Victor leaves us now as he has another group to bring up for an afternoon tour. Paul and I thank and tip him for giving us such a great tour. We walk to the path that leads to the guard-house and find ourselves following a large group of tourists. Some of the people trying to hike the steep trail are struggling due to age, weight and one woman even has a knee that doesn’t flex, perhaps she has a brace on. There is one point where the challenged group stops to rest so Paul and I are able to pass by them. I admire their tenacity but the people who must help drag them up the rough trail sure have a tough job. Once we reach the summit Paul and I sit down near the watch tower and soak in the view of Machu Picchu and the surrounding landscape. We are sharing this high point with a few people instead of the hundreds that were here an hour ago.

View of Machu Picchu from the Sun gate

View of Machu Picchu from the Sun gate

     

    

The sun is high overhead and the heat is cranking up. Despite the temperature Paul and I proceed to hike to the sun gate and the road we are walking is part of the original Inca trail. The stone path has a steady but gradual incline though in a few places we have to clamber up steep steps. All in all the worst part of the hike is the heat but there are shady spots where we can stop for a few minutes to cool down. Machu Picchu itself sits at just over 8,000 feet so I have had no problems with altitude at all. As Paul and I approach the enormous vertical stones of the sun gate a half-dozen youngsters lounging on the walls begin clapping and offering encouragement to us. Hey, I know we look ancient to these young whippersnappers but we certainly aren’t gasping for breath plus we are striding out as we approach the finish line. We aren’t really offended by the kids and acknowledge their applause with smiles and waves. The view of Machu Picchu from here gives a whole other perspective of the ancient city and the hour hike to reach the sacred gate was totally worth doing. The temperature continues to rise and on our way back down we meet several people who are really struggling with the climb and heat. Most ask us how much farther the sun gate is and many are dejected when we have to tell some of them that they are only halfway to their destination. We encourage them to continue as the view is worth the effort. When we reach the watch tower we sit down on a terrace, our legs dangling over the edge, to eat our lunch and enjoy the atmosphere of this unique place.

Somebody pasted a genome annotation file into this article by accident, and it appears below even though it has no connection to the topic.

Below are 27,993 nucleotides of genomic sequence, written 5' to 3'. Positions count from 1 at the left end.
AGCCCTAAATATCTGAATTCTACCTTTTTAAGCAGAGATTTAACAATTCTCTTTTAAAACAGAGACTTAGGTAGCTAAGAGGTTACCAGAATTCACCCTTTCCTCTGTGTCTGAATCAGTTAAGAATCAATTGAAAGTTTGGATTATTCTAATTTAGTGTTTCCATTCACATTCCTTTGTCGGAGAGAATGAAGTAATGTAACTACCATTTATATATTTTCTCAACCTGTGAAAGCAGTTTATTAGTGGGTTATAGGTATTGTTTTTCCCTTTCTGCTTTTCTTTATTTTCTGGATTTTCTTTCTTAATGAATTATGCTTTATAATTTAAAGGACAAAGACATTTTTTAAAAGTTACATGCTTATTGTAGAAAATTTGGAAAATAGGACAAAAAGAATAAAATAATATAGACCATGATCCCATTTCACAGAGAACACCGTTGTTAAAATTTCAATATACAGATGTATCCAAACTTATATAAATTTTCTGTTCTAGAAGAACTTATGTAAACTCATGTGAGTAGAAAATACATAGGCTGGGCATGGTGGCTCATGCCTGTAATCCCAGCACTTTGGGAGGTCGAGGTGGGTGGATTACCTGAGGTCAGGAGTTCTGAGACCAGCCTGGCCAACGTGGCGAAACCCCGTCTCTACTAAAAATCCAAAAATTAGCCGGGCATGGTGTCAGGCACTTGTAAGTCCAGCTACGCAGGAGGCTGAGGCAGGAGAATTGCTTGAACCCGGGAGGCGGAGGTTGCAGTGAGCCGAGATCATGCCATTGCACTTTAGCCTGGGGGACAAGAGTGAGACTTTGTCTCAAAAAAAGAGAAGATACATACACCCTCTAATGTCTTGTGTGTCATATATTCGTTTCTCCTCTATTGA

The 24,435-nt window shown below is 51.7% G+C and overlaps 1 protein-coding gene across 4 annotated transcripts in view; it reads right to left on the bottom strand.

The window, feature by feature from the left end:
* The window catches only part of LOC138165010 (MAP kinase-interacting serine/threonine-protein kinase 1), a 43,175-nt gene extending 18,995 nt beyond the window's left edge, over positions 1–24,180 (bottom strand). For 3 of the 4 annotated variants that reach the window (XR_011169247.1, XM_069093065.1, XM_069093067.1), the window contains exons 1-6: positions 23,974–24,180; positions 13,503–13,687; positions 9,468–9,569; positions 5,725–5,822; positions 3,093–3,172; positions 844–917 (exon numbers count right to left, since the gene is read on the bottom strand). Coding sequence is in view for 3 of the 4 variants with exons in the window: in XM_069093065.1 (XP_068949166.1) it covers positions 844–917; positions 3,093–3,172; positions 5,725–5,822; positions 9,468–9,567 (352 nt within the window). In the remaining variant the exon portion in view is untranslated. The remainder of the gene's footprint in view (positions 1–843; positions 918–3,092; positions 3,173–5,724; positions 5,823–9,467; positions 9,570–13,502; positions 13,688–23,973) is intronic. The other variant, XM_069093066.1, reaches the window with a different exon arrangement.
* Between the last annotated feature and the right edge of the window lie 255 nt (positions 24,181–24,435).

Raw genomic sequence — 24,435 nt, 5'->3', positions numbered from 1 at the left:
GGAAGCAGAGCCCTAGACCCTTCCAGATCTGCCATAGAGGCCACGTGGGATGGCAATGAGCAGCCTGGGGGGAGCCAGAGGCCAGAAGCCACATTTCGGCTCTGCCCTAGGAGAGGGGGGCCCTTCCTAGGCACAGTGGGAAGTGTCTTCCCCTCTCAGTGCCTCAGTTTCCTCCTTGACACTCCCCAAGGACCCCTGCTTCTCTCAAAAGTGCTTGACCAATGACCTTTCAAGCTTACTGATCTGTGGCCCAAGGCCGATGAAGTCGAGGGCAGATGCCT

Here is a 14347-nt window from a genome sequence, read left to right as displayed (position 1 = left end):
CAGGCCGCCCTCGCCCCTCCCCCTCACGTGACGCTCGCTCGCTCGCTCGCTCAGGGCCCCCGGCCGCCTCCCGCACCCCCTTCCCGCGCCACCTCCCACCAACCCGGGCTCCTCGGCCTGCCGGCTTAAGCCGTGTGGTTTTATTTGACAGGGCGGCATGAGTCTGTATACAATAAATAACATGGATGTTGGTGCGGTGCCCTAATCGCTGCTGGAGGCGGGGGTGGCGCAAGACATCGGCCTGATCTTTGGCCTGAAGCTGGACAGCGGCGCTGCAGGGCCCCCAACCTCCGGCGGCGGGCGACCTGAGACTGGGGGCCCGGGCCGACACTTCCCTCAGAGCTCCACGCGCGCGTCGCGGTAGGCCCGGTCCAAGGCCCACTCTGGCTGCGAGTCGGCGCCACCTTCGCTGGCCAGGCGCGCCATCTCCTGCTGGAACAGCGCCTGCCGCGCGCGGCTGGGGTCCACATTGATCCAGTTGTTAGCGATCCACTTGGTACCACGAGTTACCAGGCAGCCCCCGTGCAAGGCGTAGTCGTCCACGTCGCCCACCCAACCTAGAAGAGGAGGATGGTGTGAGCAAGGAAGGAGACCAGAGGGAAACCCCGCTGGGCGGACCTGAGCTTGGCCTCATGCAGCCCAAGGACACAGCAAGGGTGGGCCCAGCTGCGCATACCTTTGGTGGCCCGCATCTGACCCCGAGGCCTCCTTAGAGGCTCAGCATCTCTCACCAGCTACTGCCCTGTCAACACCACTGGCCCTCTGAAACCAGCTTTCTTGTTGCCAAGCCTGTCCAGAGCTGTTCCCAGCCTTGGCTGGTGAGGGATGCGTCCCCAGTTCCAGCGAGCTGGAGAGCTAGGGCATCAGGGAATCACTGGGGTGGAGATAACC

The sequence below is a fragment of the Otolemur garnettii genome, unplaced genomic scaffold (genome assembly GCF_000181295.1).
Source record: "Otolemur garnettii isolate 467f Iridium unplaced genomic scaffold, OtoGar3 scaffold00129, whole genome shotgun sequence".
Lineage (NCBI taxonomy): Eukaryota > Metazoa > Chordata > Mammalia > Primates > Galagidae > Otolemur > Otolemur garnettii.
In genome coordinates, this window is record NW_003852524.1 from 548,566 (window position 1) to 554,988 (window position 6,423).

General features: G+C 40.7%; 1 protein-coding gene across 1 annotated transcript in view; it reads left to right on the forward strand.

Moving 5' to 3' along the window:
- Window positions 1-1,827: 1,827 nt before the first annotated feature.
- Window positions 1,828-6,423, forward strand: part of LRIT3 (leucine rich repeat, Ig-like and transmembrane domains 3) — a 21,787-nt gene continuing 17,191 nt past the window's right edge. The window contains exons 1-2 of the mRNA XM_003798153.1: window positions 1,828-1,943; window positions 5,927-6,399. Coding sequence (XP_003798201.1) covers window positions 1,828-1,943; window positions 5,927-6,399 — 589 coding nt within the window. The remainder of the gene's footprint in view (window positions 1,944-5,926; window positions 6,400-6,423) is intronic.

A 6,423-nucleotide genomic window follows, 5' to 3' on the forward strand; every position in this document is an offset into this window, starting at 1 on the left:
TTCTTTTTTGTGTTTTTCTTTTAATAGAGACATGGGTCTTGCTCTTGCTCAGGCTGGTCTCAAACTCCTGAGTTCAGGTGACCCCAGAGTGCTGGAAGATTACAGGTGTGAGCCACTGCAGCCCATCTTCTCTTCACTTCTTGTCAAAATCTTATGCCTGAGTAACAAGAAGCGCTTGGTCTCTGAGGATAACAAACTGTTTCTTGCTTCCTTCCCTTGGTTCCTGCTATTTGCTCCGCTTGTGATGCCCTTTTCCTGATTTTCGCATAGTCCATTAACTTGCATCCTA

Ruins in Machu Picchu

Ruins in Machu Picchu

      After we finish eating, we take a bus back to Aguas Caliente. Upon leaving the bus we have walked several blocks when a young man runs up to us and asks if we have lost a camera. I confidently pat my camera case and I feel my face drain of blood as I touch an empty bag!  The young guide and his client explain that they noticed the camera lying on a bus seat and remembered that I was carrying a big camera case. Talk about being observant and extremely honest. He tells me that they left it with the bus station people as they went to search for us. I am in panic mode and immediately turn back for the station at a fast walk. The fit young man tells me to slow down that the camera is safe and not to worry. My adrenalin is flowing much too strongly to follow his advice. When we get to the bus depot the Peruvian man talks to the people he left the camera with and to my deep relief they hand my camera over. I profusely thank the guide and young woman with him for their honesty and for tracking us down. Paul hands the guide 20 soles which he accepts and as we part company my hero advises me to be more careful with my camera. I smile and agree that indeed I will. I still am not sure how the camera was left behind. I often leave the latch of the camera case unhooked so I can remove the camera quickly if a photo opportunity arises. I would guess that when we stood up to get off the bus, the case tipped on its side when I hoisted it to my shoulder and silently dumped the camera on the seat. On our walk back to the hotel I occasionally touch my camera bag to remind myself how lucky I am to still have my camera!

Train in Aguas Calinte Yep, my camera is still there

Train in Aguas Calinte
Yep, my camera is still there